Skip to content
Related Articles

Related Articles

Improve Article
Save Article
Like Article

Vector containsAll() Method in Java

  • Last Updated : 17 Aug, 2018

The java.util.vector.containsAll() method is used to check to check if this Vector contains all of the elements in the specified Collection. So basically it is used to check if a vector contains a set of elements or not.

Syntax:

Attention reader! Don’t stop learning now. Get hold of all the important Java Foundation and Collections concepts with the Fundamentals of Java and Java Collections Course at a student-friendly price and become industry ready. To complete your preparation from learning a language to DS Algo and many more,  please refer Complete Interview Preparation Course.

Vector.containsAll(Collection col)

Parameters: This method accepts a mandatory parameter col which is of the type of vector. This is the collection whose elements are needed to be checked if it is present in the vector or not.

Return Value: The method returns True if all elements in the collection col are present in the vector otherwise it returns False.



Exception: The method throws NullPointerException if the specified collection is NULL.

Below programs illustrates the Java.util.Vector.containsAll() method:

Program 1:




// Java code to illustrate containsAll()
import java.util.*;
  
public class VectorDemo {
    public static void main(String args[])
    {
        // Creating an empty Vector
        Vector<String> vec_tor = new Vector<String>();
  
        // Use add() method to add elements into the Vector
        vec_tor.add("Welcome");
        vec_tor.add("To");
        vec_tor.add("Geeks");
        vec_tor.add("4");
        vec_tor.add("Geeks");
  
        // Displaying the Vector
        System.out.println("Vector: " + vec_tor);
  
        // Creating another empty Vector
        Vector<String> colvec_tor = new Vector<String>();
  
        colvec_tor.add("Geeks");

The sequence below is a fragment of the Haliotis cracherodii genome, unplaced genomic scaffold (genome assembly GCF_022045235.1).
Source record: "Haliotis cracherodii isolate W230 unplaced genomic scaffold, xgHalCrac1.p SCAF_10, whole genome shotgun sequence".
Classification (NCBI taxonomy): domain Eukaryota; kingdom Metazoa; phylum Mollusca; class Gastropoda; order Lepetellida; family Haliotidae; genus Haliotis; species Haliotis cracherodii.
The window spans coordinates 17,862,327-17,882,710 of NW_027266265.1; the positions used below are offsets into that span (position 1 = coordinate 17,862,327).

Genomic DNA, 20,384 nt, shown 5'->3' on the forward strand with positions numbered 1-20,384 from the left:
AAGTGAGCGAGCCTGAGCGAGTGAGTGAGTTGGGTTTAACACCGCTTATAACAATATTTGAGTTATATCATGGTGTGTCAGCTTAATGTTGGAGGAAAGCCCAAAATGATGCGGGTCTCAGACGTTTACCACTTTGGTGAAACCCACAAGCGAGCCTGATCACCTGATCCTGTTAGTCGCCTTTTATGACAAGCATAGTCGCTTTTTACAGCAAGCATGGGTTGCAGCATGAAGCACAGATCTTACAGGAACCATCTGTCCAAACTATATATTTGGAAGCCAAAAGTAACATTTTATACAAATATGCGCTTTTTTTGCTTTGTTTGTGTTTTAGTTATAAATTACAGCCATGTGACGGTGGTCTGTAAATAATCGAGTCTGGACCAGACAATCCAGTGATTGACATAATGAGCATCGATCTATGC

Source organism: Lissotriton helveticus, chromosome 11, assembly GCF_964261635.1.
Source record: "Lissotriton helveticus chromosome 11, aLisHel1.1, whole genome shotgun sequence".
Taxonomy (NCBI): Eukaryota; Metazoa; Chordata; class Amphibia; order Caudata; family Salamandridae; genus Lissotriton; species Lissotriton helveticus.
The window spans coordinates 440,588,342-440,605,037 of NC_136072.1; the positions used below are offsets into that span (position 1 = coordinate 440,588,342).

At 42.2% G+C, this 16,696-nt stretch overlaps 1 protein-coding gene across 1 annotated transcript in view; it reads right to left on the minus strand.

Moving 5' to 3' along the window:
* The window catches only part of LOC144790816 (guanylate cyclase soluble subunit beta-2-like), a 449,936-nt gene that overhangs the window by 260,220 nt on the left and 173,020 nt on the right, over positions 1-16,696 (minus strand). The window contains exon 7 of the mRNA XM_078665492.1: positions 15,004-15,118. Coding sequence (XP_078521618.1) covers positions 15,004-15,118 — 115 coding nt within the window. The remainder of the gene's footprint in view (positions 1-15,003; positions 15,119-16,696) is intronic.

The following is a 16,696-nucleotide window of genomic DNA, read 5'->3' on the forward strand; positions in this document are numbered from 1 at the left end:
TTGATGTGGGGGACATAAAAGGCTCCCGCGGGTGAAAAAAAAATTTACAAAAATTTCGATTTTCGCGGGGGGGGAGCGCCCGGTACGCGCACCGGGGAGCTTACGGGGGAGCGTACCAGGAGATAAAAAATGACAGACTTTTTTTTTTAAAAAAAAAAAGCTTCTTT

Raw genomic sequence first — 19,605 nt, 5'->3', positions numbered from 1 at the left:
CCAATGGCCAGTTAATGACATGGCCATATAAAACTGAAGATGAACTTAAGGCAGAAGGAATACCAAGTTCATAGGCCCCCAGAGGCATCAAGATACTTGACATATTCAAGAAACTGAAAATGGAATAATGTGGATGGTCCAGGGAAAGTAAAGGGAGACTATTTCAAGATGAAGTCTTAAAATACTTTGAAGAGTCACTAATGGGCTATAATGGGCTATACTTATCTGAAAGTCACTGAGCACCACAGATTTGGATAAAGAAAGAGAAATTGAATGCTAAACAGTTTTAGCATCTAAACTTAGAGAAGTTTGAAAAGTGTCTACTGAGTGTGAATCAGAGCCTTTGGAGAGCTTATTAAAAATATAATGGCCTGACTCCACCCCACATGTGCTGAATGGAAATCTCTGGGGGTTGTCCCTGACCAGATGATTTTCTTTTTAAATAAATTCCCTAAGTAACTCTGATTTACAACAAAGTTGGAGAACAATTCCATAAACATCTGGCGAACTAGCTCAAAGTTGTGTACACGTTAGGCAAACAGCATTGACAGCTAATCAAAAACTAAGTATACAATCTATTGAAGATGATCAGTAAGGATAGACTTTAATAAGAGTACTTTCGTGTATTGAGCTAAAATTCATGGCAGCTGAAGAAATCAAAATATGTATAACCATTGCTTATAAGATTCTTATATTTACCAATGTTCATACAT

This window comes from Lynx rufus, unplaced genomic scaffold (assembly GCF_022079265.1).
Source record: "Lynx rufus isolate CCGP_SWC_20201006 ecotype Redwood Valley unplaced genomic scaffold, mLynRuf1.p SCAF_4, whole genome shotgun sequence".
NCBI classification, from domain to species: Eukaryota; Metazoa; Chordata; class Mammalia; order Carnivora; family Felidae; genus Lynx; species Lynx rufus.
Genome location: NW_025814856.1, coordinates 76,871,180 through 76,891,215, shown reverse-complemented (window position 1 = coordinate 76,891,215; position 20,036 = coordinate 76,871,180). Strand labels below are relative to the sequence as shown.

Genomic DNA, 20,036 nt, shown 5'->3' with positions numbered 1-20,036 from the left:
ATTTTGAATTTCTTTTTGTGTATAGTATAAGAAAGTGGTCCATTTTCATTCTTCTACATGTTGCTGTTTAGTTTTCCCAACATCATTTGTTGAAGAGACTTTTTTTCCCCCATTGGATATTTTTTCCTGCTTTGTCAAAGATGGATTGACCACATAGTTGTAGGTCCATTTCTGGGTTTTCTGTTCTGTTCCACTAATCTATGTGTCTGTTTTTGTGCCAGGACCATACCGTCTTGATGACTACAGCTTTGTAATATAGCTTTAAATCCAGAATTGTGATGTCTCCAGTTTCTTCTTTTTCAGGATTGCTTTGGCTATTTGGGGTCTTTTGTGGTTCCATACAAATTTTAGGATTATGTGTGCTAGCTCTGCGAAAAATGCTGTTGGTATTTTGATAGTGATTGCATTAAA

colvec_tor.add("4");
        colvec_tor.add("Geeks");
  
        System.out.println("Are all the contents equal? " + vec_tor.containsAll(colvec_tor));
  
        // Creating another empty Vector
        Vector<String> colvec_tor2 = new Vector<String>();
  
        colvec_tor2.add("Hello");
        colvec_tor2.add("Geeks");
  
        System.out.println("Are all the contents equal? " + vec_tor.containsAll(colvec_tor2));
    }
}
Output:
Vector: [Welcome, To, Geeks, 4, Geeks]
Are all the contents equal? true
Are all the contents equal? false

Program 2:




// Java code to illustrate contains()
import java.util.*;
  
public class VectorDemo {
    public static void main(String args[])
    {
        // Creating an empty Vector
        Vector<Integer> vec_tor = new Vector<Integer>();
  
        // Use add() method to add elements into the Vector
        vec_tor.add(10);
        vec_tor.add(15);
        vec_tor.add(30);
        vec_tor.add(20);
        vec_tor.add(5);
  
        // Displaying the Vector
        System.out.println("Vector: " + vec_tor);
  
        // Displaying the Vector
        System.out.println("Vector: " + vec_tor);
  
        // Creating another empty Vector
        Vector<Integer> colvec_tor = new Vector<Integer>();
  
        colvec_tor.add(20);
        colvec_tor.add(25);
        colvec_tor.add(30);
  
        System.out.println("Are all the contents equal? " + vec_tor.containsAll(colvec_tor));
  
        // Creating another empty Vector
        Vector<Integer> colvec_tor2 = new Vector<Integer>();
  
        colvec_tor2.add(10);
        colvec_tor2.add(20);
  
        System.out.println("Are all the contents equal? " + vec_tor.containsAll(colvec_tor2));
    }
}
Output:
Vector: [10, 15, 30, 20, 5]
Vector: [10, 15, 30, 20, 5]
Are all the contents equal? false
Are all the contents equal? true



My Personal Notes arrow_drop_up
Recommended Articles
Page :

Start Your Coding Journey Now!